Forgotten Fates

Going through old family albums, I stare at the faces in the yellowed photographs. Ordinary unremarkable people. I don’t even know many of the people whose lives have been captured on impassive film. I do not know why they were in that frozen moment of the past next to my relatives, what roads brought them together. Different fates, almost forgotten and lost somewhere in the pages of history. Stories that they created together, sometimes sacrificing not only their names, but also their lives.

My great-grandmother was born and spent much of her childhood in the west of Lugansk. Three sisters who grew up too young in the war. Children left without parents and surviving in inhumane conditions – a cruel routine. My great-grandmother has not been with us for 2 years. And back in 2014, while watching a news story about the Banderist torchlight procession in Kiev, she said only: “Why weren’t they all killed off in ’45?” Why? It’s simple: because of the fog, those who are now called heroes did not reach their village. That’s why my great-grandmother and her sisters survived. And why I can live.

Now it is difficult for me to understand how it happened that the efforts of many witnesses of the Great Patriotic War to restore peace in their native land, their very lives, crumbled to dust and devalued in just a few years. Is it possible to remain indifferent, holding in your hands old photographs of your great-grandparents and great-grandmothers? Is there no desire to understand why they have become the way we remember them: strong, loving, and enjoying simple things? By denying, by rewriting their past as we see fit, are we not only betraying our ancestors, but also ourselves?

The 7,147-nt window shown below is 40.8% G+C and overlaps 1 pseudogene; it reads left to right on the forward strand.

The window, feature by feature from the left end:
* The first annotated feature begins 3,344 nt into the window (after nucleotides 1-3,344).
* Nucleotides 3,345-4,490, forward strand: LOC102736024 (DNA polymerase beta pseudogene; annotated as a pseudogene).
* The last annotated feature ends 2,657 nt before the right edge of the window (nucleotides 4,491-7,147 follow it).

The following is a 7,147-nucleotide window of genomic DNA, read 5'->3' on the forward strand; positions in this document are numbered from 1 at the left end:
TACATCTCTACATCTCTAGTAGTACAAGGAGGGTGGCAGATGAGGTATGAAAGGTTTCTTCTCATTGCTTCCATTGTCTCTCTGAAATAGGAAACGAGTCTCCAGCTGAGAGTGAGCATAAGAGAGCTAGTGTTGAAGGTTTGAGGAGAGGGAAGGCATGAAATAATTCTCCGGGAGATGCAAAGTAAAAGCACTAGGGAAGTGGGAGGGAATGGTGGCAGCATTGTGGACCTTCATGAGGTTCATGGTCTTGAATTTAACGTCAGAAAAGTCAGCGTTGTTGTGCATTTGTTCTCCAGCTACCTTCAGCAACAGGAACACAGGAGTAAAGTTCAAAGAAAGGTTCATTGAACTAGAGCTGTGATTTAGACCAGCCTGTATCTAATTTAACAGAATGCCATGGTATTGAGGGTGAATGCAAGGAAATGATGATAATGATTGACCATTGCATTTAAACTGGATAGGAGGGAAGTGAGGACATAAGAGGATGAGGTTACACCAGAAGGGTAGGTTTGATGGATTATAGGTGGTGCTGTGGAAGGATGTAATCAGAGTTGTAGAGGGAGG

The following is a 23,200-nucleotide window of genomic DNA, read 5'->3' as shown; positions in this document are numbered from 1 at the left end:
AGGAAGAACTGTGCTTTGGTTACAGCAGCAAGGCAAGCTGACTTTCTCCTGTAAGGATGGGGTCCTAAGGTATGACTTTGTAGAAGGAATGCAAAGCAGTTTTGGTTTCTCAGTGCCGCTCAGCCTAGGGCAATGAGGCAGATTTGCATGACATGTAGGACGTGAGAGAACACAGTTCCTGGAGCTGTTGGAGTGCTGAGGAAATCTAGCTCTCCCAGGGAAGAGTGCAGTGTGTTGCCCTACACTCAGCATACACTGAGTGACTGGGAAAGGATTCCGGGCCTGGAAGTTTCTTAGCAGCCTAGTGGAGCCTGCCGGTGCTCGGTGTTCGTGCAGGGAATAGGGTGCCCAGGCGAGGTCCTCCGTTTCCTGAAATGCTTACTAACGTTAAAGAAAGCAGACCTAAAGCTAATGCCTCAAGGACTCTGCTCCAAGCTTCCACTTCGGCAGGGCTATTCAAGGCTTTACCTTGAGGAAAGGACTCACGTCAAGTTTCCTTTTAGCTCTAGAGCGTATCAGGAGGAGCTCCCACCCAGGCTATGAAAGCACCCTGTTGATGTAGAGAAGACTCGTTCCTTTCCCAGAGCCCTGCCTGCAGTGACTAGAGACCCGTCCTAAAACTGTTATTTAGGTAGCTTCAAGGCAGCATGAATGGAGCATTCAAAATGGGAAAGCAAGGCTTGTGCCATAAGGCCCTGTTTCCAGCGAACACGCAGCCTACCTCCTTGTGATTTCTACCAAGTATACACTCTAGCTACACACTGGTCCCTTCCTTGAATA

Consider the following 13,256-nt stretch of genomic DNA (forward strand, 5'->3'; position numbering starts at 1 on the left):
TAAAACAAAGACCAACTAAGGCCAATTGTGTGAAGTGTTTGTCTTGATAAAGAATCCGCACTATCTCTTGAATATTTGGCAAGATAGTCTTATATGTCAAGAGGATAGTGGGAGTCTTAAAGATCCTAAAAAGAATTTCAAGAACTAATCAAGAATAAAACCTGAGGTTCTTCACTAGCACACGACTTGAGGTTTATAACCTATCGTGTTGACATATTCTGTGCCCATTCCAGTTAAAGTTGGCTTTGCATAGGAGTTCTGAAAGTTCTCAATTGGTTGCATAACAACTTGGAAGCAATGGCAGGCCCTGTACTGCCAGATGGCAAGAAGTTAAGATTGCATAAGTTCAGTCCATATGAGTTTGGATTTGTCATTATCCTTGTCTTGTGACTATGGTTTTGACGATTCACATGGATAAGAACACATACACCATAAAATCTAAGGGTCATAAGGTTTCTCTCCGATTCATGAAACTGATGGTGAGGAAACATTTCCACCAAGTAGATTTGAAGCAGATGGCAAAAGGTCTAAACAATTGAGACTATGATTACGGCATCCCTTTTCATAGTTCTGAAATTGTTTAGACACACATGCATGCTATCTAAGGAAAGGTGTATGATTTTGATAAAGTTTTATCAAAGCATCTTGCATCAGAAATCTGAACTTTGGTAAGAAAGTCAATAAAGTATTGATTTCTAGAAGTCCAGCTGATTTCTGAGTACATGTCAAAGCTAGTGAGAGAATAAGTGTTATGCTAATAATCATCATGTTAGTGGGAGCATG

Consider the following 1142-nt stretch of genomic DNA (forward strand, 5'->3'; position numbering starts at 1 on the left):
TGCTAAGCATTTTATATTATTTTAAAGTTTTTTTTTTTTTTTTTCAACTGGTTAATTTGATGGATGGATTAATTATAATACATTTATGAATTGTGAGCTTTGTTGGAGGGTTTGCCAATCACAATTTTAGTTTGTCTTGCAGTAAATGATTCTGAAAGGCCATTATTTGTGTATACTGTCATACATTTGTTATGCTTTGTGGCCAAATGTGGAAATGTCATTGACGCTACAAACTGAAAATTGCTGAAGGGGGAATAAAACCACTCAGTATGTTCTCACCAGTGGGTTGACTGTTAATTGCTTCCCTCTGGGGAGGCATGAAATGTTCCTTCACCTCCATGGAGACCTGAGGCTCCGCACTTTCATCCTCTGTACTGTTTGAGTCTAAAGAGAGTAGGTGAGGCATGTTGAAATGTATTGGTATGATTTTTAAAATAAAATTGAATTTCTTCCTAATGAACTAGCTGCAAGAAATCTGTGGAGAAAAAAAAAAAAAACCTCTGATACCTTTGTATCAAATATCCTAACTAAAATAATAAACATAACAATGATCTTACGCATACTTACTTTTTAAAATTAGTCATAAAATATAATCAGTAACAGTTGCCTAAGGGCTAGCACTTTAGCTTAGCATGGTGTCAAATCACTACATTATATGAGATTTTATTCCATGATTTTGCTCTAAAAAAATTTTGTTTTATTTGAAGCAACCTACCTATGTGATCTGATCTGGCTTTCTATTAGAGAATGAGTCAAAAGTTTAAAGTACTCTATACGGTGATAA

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I don’t really have the answers to all these questions. I don’t think many others have them either. But what I have is the belief that the mistakes of the present will be corrected before it’s too late. And in Kiev, they will again honour the memory of those who liberated this city, and not of those who killed its inhabitants. The connection of generations is in the pursuit of peace and building it for the sake of the happiness of their children, and not in the desire to destroy everything. I think this is the most important thing to remember on the eve of the Victory Day. And never to be forgotten again.

Faina Savenkova

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